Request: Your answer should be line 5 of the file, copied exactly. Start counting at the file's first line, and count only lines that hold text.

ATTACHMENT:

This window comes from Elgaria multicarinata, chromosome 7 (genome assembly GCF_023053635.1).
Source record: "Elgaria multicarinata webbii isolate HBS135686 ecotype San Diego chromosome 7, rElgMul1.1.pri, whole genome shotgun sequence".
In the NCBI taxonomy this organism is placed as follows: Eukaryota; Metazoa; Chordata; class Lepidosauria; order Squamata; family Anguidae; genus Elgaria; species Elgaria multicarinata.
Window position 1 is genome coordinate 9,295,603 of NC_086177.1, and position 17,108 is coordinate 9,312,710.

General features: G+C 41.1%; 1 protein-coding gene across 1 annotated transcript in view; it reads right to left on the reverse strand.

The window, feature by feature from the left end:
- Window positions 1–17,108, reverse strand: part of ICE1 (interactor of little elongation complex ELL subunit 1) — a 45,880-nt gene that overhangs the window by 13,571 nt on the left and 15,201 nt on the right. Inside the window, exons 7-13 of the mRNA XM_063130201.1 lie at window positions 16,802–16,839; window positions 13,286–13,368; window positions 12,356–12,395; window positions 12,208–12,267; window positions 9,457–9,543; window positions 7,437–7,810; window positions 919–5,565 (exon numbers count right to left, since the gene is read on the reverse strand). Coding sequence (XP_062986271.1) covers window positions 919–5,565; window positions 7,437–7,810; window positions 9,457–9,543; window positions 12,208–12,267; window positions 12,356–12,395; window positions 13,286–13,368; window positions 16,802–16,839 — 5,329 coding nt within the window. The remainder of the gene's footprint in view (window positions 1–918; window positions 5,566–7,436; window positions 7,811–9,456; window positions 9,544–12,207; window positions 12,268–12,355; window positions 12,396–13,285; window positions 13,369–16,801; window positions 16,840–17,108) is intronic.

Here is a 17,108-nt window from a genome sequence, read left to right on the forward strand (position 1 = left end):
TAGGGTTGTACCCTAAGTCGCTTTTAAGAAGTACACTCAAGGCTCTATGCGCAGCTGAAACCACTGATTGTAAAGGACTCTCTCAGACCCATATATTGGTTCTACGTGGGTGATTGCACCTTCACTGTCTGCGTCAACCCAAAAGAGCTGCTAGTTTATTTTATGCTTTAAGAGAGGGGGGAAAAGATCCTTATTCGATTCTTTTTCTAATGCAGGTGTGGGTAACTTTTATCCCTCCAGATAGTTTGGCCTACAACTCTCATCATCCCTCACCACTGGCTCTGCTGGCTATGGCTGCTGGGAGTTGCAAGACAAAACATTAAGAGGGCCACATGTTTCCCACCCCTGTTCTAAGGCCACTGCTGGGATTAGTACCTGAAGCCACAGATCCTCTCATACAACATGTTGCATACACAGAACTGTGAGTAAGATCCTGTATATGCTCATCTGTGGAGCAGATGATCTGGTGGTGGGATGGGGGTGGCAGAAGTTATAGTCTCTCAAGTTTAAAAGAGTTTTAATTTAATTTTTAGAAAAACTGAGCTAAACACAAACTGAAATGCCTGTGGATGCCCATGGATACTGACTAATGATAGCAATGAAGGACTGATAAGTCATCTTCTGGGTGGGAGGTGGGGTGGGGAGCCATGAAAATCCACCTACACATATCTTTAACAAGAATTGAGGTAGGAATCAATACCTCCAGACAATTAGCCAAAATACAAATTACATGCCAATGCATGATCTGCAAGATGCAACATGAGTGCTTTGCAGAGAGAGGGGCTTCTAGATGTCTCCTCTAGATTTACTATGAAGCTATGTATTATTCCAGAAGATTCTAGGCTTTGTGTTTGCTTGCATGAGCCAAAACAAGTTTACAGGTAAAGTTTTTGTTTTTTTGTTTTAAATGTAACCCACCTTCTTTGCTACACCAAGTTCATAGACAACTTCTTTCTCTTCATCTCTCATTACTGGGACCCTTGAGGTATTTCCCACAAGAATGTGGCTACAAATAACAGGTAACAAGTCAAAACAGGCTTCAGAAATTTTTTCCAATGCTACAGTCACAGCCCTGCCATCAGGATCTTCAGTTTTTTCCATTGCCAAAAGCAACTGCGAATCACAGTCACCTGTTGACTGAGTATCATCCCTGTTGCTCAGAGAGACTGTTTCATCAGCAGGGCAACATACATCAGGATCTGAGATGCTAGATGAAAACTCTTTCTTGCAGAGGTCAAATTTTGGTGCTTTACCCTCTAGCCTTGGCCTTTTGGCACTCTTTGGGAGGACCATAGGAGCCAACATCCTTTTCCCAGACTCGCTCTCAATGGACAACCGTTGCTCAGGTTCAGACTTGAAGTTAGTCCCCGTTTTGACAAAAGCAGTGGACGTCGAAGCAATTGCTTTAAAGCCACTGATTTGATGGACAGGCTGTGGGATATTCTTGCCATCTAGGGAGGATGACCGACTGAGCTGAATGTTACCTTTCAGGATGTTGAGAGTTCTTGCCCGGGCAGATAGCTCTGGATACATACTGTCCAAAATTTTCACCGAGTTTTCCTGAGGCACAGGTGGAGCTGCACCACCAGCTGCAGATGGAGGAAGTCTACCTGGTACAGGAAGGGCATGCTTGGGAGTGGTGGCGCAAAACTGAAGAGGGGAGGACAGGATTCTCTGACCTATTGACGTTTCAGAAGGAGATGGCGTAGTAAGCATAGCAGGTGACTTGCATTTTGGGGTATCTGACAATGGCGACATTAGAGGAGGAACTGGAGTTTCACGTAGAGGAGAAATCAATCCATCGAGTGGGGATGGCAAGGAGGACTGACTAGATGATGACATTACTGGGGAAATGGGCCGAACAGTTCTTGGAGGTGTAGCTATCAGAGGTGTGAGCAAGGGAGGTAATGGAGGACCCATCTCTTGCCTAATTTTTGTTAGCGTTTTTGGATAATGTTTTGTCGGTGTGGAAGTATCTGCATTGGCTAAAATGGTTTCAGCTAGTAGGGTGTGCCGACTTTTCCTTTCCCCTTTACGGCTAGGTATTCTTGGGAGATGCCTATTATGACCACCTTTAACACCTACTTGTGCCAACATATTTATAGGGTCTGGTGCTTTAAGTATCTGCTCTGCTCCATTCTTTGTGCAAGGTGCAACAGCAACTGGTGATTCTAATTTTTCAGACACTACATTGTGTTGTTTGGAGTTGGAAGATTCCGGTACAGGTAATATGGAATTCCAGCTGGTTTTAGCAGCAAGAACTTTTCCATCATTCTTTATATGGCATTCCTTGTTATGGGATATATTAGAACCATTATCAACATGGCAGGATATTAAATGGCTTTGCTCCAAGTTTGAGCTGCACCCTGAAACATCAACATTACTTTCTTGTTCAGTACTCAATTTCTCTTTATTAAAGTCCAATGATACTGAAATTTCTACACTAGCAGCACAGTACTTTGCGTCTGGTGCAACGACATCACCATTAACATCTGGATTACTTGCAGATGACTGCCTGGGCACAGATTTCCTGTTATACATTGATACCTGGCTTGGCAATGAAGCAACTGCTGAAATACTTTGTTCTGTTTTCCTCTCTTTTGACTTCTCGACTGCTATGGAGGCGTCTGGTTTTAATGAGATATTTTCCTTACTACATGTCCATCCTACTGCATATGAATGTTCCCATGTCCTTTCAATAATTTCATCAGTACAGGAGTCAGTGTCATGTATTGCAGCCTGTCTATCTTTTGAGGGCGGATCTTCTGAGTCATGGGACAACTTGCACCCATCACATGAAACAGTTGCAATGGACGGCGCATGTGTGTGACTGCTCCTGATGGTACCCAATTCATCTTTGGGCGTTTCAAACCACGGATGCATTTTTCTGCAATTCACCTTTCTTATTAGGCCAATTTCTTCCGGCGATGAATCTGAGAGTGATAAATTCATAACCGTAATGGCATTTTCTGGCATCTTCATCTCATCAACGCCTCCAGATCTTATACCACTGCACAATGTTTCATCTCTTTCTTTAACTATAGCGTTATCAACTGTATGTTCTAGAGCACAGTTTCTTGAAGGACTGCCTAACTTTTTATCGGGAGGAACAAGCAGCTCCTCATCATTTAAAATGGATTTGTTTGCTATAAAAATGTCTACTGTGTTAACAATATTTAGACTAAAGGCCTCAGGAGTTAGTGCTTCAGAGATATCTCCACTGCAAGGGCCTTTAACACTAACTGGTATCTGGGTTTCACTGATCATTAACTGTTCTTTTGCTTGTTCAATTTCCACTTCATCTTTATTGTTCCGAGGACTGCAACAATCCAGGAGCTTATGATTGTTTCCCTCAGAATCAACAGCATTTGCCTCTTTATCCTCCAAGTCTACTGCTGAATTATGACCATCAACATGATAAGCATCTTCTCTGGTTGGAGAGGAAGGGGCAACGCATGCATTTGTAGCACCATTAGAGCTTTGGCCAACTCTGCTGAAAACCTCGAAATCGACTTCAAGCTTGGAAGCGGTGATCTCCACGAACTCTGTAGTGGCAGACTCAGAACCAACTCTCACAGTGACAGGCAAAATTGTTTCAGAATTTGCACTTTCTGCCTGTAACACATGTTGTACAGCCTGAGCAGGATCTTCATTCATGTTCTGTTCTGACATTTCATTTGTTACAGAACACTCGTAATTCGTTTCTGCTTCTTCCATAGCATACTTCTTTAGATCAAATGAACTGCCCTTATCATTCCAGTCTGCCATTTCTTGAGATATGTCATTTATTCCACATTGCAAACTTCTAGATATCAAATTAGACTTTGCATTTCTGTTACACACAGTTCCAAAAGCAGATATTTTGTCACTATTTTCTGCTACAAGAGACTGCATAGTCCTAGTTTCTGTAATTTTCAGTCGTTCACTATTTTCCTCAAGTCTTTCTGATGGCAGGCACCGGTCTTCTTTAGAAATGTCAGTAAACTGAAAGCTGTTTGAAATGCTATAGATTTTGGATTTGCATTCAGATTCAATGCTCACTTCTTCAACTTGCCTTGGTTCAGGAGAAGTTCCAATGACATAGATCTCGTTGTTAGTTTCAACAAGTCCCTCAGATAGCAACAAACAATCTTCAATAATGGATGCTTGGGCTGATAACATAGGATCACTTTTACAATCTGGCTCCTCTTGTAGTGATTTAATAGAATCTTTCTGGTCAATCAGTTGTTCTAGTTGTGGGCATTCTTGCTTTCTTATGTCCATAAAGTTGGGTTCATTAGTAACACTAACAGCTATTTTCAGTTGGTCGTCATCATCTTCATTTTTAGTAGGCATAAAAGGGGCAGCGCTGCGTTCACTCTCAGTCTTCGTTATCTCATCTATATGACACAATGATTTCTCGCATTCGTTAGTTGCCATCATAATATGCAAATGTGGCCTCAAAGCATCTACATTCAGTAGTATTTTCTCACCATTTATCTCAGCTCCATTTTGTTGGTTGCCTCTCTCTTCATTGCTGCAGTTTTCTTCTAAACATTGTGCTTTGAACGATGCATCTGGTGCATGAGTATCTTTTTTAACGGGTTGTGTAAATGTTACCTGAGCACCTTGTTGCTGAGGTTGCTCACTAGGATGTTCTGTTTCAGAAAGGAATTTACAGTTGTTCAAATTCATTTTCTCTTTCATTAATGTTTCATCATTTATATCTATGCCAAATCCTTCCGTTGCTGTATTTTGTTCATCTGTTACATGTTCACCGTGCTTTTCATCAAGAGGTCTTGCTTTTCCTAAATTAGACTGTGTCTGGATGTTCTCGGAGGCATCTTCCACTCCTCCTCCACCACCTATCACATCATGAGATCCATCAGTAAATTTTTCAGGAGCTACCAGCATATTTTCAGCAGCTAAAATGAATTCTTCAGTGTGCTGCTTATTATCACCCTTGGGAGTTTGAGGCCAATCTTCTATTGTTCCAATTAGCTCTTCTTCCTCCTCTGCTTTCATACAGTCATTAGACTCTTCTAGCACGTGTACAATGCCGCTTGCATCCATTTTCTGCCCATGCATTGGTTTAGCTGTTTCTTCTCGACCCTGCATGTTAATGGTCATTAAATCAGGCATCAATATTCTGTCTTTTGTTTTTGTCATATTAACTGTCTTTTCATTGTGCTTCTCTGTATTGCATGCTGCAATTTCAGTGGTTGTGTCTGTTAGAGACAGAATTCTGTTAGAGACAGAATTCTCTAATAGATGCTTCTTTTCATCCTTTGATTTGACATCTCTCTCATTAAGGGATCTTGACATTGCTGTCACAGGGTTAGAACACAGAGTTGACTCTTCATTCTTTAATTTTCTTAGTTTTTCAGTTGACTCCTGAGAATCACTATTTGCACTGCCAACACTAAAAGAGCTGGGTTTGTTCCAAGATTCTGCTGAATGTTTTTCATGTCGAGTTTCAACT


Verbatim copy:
General features: G+C 41.1%; 1 protein-coding gene across 1 annotated transcript in view; it reads right to left on the reverse strand.